AMD brought a bag of goodies and a few surprises up its sleeve to Computex, including an affordably priced Polaris part, the $199 Radeon RX 480, and some 7th generation APUs, Bristol Ridge and Stoney Ridge. The Sunnyvale chip designer could have stopped there and nobody would have complained, but before calling it a night, AMD gave the first public demonstration of a desktop CPU based on its high performance Zen architecture.
Zen was "taped out" earlier this year but will begin sampling to select partners in the next few weeks followed by a wider roll out in the third quarter. As has been said before, Dr. Su reiterated that Zen delivers 40 percent more IPC (instructions per clock) than the previous generation. And while Dr. Su didn't call out Intel, she also made clear that Zen is gunning for the top. Part of that strategy entails a new AM4 desktop platform.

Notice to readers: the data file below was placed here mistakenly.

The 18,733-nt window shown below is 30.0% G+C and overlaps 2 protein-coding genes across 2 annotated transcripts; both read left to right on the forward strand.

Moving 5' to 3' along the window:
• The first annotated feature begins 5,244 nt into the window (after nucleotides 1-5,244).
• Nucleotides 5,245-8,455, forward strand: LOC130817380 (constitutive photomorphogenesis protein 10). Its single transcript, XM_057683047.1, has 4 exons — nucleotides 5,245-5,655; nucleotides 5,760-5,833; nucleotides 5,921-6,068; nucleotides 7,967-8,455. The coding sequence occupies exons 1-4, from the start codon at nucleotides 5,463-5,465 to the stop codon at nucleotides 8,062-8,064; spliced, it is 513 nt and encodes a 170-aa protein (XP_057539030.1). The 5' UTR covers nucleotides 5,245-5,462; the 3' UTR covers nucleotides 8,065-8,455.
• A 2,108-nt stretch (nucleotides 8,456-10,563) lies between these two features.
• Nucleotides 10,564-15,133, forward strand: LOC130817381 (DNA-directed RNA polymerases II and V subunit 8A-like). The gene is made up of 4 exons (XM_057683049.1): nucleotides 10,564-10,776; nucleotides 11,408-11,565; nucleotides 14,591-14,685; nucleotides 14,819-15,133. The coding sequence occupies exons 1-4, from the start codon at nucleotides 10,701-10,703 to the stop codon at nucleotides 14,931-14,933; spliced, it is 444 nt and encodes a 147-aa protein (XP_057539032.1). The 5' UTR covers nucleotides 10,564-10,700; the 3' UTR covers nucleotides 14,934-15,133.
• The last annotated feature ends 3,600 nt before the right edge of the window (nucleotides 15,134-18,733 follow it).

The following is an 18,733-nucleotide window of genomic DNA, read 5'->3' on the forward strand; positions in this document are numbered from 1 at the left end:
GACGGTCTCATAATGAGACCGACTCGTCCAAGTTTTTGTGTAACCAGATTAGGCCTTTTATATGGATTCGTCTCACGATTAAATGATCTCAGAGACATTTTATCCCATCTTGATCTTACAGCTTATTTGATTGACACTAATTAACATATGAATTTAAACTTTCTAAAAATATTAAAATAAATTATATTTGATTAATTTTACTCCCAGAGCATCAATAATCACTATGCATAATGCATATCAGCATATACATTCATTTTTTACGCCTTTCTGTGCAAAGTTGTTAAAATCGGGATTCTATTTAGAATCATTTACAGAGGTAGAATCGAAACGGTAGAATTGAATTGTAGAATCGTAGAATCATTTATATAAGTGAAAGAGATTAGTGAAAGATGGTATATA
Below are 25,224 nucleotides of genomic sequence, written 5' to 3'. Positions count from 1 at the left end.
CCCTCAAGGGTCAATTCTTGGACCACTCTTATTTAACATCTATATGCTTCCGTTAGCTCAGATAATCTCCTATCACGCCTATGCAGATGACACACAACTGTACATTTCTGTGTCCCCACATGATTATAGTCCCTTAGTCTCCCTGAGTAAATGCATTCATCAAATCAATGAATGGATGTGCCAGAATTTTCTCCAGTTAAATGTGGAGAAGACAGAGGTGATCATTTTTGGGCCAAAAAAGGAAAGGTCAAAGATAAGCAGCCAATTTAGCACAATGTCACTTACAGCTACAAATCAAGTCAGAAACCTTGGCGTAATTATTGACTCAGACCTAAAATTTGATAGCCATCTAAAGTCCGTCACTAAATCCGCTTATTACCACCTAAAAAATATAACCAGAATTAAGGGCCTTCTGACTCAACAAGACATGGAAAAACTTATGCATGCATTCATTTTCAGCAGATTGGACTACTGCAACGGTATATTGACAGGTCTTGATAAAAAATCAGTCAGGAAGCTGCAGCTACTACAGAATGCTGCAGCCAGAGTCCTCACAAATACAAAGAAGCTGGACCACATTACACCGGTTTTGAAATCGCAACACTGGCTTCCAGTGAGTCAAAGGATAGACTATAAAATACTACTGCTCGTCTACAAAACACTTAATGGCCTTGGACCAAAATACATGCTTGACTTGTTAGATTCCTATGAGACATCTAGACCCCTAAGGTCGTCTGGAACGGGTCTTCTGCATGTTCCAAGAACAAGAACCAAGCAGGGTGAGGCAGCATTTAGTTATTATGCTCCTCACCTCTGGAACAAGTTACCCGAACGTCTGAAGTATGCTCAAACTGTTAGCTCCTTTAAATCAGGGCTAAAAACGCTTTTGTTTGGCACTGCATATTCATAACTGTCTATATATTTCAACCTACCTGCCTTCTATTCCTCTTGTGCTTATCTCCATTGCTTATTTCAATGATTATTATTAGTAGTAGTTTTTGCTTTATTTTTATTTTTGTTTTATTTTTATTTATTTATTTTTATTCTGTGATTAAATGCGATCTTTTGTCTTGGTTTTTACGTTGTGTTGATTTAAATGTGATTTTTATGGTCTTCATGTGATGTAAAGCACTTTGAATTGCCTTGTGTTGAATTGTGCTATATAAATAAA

"This product is 8 cores, 16 threads. It is in FinFET technology and it is integrated as part of our new AM4 desktop platform. The AM4 desktop platform is a return to desktop for our enthusiasts and our performance fans," Dr. Su added. "And if you think about AM4, think about it integrated top to bottom throughout our desktop lineup."
Zen won't be limited to a single product or market segment. While AMD will bring Zen to desktops first, the company also has plans of rolling out Zen-based solutions to servers, laptops, and embedded solutions.
Dr. Su didn't talk about clockspeeds or pricing, but did say that Zen will launch within the new few months.